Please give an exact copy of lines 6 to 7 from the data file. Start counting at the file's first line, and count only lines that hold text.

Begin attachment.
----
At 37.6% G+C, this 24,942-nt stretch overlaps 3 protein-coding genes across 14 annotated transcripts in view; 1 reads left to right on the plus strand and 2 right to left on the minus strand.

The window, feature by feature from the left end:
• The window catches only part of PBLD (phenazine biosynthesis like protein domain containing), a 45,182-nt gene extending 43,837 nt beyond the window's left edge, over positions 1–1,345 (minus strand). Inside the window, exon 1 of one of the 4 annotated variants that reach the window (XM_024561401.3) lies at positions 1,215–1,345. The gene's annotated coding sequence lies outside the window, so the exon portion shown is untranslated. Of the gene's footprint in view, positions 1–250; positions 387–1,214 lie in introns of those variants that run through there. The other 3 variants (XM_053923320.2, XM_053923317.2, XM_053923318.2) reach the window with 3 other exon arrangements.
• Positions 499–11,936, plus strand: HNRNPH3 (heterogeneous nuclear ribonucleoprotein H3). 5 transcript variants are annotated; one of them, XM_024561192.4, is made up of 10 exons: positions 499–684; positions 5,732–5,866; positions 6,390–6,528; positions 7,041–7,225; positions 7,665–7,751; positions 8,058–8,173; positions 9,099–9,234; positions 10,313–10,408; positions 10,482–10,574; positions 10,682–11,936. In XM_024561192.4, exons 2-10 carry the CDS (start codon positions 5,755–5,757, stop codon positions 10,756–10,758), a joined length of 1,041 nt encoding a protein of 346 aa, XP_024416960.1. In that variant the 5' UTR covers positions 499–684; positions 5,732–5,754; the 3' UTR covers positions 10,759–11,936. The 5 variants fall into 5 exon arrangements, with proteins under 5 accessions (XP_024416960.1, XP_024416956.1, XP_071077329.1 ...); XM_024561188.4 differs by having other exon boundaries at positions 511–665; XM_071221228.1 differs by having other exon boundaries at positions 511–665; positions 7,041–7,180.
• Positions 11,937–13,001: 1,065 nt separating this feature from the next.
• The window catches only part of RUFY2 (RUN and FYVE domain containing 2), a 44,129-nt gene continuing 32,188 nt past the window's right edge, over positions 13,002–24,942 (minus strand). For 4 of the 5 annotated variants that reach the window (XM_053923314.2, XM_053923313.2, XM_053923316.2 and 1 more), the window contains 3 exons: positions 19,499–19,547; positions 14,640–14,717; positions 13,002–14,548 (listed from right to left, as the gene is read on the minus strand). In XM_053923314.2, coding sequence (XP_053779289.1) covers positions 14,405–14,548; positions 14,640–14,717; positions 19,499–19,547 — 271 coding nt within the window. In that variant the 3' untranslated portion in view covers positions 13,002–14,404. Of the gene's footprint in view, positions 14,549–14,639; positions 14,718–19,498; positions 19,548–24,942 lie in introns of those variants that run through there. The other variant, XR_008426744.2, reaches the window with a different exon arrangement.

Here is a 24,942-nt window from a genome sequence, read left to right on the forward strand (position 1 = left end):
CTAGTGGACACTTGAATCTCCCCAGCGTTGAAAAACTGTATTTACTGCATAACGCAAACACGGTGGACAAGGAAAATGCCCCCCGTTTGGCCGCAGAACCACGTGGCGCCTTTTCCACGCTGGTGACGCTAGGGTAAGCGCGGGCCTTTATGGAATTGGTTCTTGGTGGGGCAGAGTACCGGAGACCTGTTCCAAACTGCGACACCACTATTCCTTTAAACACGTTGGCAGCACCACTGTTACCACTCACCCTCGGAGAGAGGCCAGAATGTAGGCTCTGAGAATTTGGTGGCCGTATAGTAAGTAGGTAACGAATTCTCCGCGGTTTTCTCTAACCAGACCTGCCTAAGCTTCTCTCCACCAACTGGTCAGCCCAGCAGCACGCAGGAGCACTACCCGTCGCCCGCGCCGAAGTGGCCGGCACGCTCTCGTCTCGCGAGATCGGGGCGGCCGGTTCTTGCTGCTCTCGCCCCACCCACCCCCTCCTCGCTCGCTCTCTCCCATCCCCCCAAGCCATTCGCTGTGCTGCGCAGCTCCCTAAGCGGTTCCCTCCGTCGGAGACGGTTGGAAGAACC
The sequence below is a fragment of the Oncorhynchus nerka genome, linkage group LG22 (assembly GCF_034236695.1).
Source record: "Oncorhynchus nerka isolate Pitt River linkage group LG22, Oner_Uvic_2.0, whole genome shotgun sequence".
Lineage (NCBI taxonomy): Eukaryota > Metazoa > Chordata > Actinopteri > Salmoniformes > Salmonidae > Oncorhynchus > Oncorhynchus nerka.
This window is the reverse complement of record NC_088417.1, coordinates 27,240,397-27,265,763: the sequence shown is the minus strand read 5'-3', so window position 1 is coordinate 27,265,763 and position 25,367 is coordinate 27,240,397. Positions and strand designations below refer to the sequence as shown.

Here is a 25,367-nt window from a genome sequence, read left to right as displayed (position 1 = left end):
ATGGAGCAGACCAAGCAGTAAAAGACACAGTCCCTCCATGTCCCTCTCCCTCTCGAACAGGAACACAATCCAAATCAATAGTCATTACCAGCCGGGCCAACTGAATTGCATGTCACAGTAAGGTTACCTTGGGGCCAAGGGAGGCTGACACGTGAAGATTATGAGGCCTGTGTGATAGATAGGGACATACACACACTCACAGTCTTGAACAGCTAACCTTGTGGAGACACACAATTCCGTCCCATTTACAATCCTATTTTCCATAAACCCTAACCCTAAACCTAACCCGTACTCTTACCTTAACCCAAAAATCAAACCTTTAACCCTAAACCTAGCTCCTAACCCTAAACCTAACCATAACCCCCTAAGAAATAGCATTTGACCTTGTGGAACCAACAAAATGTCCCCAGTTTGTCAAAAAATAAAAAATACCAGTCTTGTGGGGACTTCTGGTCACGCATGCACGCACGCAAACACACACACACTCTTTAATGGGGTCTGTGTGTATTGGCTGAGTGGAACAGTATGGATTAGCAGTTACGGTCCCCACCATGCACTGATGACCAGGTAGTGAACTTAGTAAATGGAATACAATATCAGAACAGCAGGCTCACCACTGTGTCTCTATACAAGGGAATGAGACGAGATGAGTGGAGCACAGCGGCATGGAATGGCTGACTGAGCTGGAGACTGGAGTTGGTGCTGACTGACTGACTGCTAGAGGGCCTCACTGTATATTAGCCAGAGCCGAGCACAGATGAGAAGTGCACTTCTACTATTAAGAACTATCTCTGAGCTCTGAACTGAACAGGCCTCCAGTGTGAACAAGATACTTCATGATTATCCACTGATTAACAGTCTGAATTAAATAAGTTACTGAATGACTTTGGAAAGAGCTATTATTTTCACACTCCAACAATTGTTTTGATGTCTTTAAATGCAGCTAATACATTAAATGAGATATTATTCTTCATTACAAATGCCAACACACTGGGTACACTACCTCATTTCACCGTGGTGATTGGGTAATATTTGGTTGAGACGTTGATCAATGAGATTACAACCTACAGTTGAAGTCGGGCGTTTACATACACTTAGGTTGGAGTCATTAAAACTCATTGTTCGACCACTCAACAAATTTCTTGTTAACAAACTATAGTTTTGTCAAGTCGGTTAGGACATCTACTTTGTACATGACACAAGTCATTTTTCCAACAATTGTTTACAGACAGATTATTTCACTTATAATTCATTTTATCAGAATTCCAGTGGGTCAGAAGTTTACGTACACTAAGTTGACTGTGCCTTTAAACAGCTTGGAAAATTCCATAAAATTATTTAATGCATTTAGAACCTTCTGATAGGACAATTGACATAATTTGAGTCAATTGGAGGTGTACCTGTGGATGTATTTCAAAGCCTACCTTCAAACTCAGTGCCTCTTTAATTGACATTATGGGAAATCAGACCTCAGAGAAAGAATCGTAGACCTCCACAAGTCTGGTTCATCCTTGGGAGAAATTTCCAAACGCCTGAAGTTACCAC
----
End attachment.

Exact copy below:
• The window catches only part of RUFY2 (RUN and FYVE domain containing 2), a 44,129-nt gene continuing 32,188 nt past the window's right edge, over positions 13,002–24,942 (minus strand). For 4 of the 5 annotated variants that reach the window (XM_053923314.2, XM_053923313.2, XM_053923316.2 and 1 more), the window contains 3 exons: positions 19,499–19,547; positions 14,640–14,717; positions 13,002–14,548 (listed from right to left, as the gene is read on the minus strand). In XM_053923314.2, coding sequence (XP_053779289.1) covers positions 14,405–14,548; positions 14,640–14,717; positions 19,499–19,547 — 271 coding nt within the window. In that variant the 3' untranslated portion in view covers positions 13,002–14,404. Of the gene's footprint in view, positions 14,549–14,639; positions 14,718–19,498; positions 19,548–24,942 lie in introns of those variants that run through there. The other variant, XR_008426744.2, reaches the window with a different exon arrangement.

Here is a 24,942-nt window from a genome sequence, read left to right on the forward strand (position 1 = left end):